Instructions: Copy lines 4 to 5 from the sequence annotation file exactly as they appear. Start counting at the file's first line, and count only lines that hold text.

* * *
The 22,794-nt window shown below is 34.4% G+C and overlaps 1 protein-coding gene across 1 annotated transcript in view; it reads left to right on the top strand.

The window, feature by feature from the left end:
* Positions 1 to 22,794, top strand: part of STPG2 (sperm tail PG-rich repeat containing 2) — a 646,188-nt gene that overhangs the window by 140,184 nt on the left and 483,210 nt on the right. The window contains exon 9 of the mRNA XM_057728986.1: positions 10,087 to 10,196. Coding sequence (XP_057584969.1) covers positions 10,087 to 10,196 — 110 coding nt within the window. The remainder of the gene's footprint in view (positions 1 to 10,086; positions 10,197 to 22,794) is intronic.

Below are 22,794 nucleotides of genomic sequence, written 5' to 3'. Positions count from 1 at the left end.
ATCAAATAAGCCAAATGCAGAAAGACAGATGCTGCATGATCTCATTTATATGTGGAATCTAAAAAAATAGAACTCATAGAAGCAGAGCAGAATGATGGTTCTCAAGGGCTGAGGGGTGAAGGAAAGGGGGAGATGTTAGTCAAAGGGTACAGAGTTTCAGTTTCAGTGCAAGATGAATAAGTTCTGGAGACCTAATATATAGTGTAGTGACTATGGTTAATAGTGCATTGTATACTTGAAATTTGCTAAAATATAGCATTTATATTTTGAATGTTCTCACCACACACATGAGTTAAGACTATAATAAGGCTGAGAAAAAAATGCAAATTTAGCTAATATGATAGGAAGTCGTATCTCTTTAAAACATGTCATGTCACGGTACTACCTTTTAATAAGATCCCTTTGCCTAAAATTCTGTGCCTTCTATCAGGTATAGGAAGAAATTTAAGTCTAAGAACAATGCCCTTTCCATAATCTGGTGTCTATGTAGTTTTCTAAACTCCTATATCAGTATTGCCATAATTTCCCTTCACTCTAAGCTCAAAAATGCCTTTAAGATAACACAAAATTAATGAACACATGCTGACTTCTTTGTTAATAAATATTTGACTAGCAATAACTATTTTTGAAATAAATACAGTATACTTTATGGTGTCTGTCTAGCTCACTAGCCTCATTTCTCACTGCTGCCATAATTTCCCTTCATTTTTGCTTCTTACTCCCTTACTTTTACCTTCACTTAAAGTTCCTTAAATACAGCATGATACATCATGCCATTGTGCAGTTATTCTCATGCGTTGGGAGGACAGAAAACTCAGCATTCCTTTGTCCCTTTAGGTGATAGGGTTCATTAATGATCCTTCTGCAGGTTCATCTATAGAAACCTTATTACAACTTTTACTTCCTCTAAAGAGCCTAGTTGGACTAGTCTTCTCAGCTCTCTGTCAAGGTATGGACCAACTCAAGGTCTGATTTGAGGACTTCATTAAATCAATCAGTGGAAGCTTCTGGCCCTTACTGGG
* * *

Below are 22,794 nucleotides of genomic sequence, written 5' to 3'. Positions count from 1 at the left end.
ATCAAATAAGCCAAATGCAGAAAGACAGATGCTGCATGATCTCATTTATATGTGGAATCTAAAAAAATAGAACTCATAGAAGCAGAGCAGAATGATGGTTCTCAAGGGCTGAGGGGTGAAGGAAAGGGGGAGATGTTAGTCAAAGGGTACAGAGTTTCAGTTTCAGTGCAAGATGAATAAGTTCTGGAGACCTAATATATAGTGTAGTGACTATGGTTAATAGTGCATTGTATACTTGAAATTTGCTAAAATATAGCATTTATATTTTGAATGTTCTCACCACACACATGAGTTAAGACTATAATAAGGCTGAGAAAAAAATGCAAATTTAGCTAATATGATAGGAAGTCGTATCTCTTTAAAACATGTCATGTCACGGTACTACCTTTTAATAAGATCCCTTTGCCTAAAATTCTGTGCCTTCTATCAGGTATAGGAAGAAATTTAAGTCTAAGAACAATGCCCTTTCCATAATCTGGTGTCTATGTAGTTTTCTAAACTCCTATATCAGTATTGCCATAATTTCCCTTCACTCTAAGCTCAAAAATGCCTTTAAGATAACACAAAATTAATGAACACATGCTGACTTCTTTGTTAATAAATATTTGACTAGCAATAACTATTTTTGAAATAAATACAGTATACTTTATGGTGTCTGTCTAGCTCACTAGCCTCATTTCTCACTGCTGCCATAATTTCCCTTCATTTTTGCTTCTTACTCCCTTACTTTTACCTTCACTTAAAGTTCCTTAAATACAGCATGATACATCATGCCATTGTGCAGTTATTCTCATGCGTTGGGAGGACAGAAAACTCAGCATTCCTTTGTCCCTTTAGGTGATAGGGTTCATTAATGATCCTTCTGCAGGTTCATCTATAGAAACCTTATTACAACTTTTACTTCCTCTAAAGAGCCTAGTTGGACTAGTCTTCTCAGCTCTCTGTCAAGGTATGGACCAACTCAAGGTCTGATTTGAGGACTTCATTAAATCAATCAGTGGAAGCTTCTGGCCCTTACTGGG